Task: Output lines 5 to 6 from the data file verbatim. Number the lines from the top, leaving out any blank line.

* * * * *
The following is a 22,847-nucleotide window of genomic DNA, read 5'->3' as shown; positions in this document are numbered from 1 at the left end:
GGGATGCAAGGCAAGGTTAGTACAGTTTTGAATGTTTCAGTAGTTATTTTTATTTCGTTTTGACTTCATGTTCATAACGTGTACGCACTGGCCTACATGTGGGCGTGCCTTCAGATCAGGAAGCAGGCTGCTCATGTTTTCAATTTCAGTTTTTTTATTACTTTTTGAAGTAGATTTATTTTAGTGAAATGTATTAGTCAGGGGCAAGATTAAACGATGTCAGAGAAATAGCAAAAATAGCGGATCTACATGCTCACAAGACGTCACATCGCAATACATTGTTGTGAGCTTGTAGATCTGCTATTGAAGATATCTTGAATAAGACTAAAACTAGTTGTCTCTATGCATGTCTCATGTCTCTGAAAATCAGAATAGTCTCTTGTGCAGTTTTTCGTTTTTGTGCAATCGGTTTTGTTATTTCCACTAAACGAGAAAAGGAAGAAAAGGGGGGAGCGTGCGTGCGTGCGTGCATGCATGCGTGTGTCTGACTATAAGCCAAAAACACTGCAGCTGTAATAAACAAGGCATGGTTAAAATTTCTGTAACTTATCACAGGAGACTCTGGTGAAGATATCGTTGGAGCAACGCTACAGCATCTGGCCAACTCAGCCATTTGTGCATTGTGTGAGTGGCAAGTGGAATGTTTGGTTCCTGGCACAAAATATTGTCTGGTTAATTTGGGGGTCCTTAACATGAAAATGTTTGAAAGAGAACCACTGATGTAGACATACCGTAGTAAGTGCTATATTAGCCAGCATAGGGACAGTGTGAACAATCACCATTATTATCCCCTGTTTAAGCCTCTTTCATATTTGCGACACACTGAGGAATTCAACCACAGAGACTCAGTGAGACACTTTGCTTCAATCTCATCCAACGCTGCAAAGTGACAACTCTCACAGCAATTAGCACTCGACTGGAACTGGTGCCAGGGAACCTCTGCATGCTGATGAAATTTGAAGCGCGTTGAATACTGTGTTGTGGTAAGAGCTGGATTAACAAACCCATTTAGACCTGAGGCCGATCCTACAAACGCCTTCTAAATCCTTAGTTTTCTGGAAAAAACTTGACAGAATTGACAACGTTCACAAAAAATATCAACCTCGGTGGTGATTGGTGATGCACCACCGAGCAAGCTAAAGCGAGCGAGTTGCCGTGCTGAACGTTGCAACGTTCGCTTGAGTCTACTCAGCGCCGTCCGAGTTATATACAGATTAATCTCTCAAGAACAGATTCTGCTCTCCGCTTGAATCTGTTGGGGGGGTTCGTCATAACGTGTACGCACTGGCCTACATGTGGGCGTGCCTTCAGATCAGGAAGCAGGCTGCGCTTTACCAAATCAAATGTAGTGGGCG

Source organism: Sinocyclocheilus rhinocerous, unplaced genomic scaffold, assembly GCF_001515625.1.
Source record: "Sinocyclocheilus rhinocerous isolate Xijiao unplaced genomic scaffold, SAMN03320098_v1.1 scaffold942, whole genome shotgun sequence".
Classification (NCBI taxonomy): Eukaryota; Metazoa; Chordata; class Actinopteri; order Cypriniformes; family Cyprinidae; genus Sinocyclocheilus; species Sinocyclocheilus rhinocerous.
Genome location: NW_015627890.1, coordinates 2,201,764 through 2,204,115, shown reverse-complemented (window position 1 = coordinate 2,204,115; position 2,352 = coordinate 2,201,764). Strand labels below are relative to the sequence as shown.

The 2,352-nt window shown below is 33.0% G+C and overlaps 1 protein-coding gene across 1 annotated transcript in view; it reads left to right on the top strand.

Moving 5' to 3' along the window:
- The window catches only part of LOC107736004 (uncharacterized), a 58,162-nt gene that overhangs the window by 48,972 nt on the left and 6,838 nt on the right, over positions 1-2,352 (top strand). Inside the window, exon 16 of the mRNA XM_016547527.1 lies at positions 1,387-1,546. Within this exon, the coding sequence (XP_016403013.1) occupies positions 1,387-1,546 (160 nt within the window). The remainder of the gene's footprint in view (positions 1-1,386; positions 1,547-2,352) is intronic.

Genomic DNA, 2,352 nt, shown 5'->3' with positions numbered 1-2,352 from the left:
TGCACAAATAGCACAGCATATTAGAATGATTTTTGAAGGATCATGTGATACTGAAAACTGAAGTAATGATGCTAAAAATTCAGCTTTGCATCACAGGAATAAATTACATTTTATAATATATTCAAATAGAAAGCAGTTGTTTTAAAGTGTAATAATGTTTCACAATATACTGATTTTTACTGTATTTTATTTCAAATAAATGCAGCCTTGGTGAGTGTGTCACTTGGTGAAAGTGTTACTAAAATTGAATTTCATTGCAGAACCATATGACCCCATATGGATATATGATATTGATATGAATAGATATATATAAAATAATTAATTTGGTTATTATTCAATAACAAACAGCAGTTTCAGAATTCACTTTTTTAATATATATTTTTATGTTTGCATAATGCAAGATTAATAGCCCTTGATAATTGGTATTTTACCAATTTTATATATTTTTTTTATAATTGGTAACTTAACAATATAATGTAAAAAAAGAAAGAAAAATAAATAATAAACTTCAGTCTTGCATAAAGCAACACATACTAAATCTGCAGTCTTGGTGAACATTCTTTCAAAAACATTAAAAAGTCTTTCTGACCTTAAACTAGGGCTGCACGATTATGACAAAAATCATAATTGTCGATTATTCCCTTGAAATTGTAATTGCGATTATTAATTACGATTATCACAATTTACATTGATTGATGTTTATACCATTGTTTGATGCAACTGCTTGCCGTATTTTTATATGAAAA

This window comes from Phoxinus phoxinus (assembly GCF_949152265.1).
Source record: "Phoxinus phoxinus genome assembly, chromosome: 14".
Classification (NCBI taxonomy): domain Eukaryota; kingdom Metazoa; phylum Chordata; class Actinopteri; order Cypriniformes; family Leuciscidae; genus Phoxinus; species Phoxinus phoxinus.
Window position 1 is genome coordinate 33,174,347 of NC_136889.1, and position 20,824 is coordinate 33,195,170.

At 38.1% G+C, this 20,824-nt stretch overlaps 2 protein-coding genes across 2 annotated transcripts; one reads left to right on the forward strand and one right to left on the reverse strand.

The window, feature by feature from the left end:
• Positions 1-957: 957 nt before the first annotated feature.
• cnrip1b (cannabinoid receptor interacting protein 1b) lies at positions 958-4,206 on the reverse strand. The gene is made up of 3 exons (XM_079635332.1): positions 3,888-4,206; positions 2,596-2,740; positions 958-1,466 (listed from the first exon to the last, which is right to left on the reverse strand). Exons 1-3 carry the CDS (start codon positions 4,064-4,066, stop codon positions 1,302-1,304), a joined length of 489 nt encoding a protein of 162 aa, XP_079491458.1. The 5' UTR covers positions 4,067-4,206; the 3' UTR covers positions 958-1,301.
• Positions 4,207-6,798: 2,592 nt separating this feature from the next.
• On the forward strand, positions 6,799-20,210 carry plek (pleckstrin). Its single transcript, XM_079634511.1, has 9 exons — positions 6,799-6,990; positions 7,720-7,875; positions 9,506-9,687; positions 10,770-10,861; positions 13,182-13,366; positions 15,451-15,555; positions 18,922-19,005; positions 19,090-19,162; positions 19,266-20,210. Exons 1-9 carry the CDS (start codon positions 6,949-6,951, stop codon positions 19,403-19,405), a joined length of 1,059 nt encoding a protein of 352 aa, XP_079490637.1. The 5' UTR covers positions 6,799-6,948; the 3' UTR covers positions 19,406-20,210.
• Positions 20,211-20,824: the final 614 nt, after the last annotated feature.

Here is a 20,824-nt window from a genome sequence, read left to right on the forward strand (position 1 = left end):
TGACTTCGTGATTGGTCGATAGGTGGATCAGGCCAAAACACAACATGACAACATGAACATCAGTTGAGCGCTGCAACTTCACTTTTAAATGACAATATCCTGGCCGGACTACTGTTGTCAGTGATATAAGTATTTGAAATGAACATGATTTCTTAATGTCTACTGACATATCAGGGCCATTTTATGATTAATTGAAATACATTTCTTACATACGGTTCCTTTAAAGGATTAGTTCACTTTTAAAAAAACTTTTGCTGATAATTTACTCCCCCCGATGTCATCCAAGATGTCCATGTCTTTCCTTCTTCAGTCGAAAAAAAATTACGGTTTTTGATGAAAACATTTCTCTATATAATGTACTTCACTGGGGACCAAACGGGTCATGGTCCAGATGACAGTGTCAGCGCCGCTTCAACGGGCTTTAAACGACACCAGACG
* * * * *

Classification (NCBI taxonomy): Eukaryota; Metazoa; Chordata; class Actinopteri; order Cypriniformes; family Cyprinidae; genus Sinocyclocheilus; species Sinocyclocheilus rhinocerous.
Genome location: NW_015627890.1, coordinates 2,201,764 through 2,204,115, shown reverse-complemented (window position 1 = coordinate 2,204,115; position 2,352 = coordinate 2,201,764). Strand labels below are relative to the sequence as shown.